Review: Corazzo Tempeste (Mens Jacket)

2010 January 4
by Oz

Let me start out by saying I own far too many jackets for one scooterist (this is only slightly hyperbole).  A good jacket is absolutely essential for serious riding – I know people will disagree, and I know that there’s always the tendency to believe that a scooter’s top speed obviates the need to wear protective gear, but as I like to state, the ground doesn’t care what you were riding before you hit it, all it cares is how fast you were going when you did.  That in mind, I own the following jackets:

  • Corazzo Max
  • Dainese Milano Evo
  • Tourmaster Coaster II
  • Corazzo Tempeste (well, now, clearly)

So OK, 4 jackets isn’t necessarily the hugest amount ever – but that’s not the point.  The point is that I can’t realistically use every jacket I own at any given point in time.  Jackets tend to need to serve a purpose to be worn – I don’t just buy jackets for the sake of buying.  So picking up the Tempeste meant finding a way to fit it into what I needed as a rider.  So does it fill a good niche?

Oz modeling the Corazzo Tempeste (on a "sporting" ride)

Oz modeling the Corazzo Tempeste (on a "sporting" ride)

Because, like many of you, I’m a hard working adult with a day job, my riding really comes in 2 forms:

  1. Get my ass too and from work (the unfortunate majority of my on-bike hours)
  2. Haul my ass at totally inappropriate speeds on roads that I’m using as my personal race track on a vehicle that wasn’t intended to be ridden the way I insist on riding it (the majority of my miles, and yet probably the place I want to be the most)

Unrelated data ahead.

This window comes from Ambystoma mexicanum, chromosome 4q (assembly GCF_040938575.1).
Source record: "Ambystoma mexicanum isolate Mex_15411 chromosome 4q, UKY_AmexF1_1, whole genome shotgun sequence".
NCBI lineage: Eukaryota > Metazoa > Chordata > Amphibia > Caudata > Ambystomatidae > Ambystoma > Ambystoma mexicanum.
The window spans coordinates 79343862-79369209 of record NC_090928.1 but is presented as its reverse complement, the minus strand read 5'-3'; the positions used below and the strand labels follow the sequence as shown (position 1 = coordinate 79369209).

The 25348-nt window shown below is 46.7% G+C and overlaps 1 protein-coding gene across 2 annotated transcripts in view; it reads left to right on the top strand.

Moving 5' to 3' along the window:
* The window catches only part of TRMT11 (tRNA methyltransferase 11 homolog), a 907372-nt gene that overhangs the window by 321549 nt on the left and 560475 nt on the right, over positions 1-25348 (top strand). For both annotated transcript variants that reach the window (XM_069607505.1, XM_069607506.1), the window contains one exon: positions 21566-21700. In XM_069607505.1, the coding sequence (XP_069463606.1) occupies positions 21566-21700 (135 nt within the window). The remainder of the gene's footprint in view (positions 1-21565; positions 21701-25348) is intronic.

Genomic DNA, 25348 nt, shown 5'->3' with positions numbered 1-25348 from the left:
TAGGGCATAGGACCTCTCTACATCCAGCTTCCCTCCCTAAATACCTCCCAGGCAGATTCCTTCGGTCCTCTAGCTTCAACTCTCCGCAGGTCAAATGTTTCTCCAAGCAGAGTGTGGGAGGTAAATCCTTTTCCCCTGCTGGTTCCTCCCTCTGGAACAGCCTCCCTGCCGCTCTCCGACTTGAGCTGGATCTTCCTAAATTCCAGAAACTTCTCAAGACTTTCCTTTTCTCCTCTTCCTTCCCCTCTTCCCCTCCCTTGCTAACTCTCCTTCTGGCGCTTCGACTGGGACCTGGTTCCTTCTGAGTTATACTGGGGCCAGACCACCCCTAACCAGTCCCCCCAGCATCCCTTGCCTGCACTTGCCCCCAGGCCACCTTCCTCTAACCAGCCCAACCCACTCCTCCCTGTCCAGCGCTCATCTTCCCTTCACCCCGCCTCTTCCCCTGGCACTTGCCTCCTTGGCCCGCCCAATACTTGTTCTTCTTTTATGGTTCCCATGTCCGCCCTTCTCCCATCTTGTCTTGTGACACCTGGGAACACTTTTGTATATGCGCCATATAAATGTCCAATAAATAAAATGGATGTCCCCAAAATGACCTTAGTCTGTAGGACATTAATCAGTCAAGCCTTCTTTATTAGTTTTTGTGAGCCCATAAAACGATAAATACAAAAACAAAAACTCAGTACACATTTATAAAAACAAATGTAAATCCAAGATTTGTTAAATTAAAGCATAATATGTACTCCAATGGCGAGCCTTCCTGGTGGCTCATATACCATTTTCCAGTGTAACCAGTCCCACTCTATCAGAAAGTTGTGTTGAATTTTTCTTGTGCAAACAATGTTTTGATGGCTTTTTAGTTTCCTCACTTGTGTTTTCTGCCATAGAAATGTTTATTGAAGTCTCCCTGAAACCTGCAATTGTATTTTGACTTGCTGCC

This means that my jackets, as you might have noticed, fall into the category of a commuting jacket (e.g., the Milano Evo) or a serious riding jacket (the Coaster II).  Some play a bit of double duty – the Max is reasonable for commuting and a bit of the “hot dogging” (as my significant other Lesli calls it), but all in all, because I spend so much time on my bikes getting from point A and point B (where point A is generally home and point B is generally some place I probably don’t actually want to be), I was looking for style and versatility.  The hope was that the Tempeste could really play switch hitter and be both for me – heavier than the Max and Milano Evo, lighter than the Coaster II, armored, and yet doesn’t make the rider look like a Power Ranger in San Francisco’s Financial District.

I purchased mine at my local Corazzo dealer, San Francisco Scooter Centre.  I suggest supporting your dealer as well.

The Features
Corazzo marketing boilerplate lists the following features for the Tempeste, in case you didn’t happen to see them at the Corazzo store:

  • Removable CE Rated Knox® Armor in shoulders, elbows & back
  • 100% waterproof with Storm Shield 8000 technology
  • Reflective 3M Scotchlite™ pipping for 360° degree nighttime visibility
  • Superior venting for warm days
  • 3/4 length styling for more coverage
  • YKK® high-grade zippers throughout
  • Zip out fleece vest liner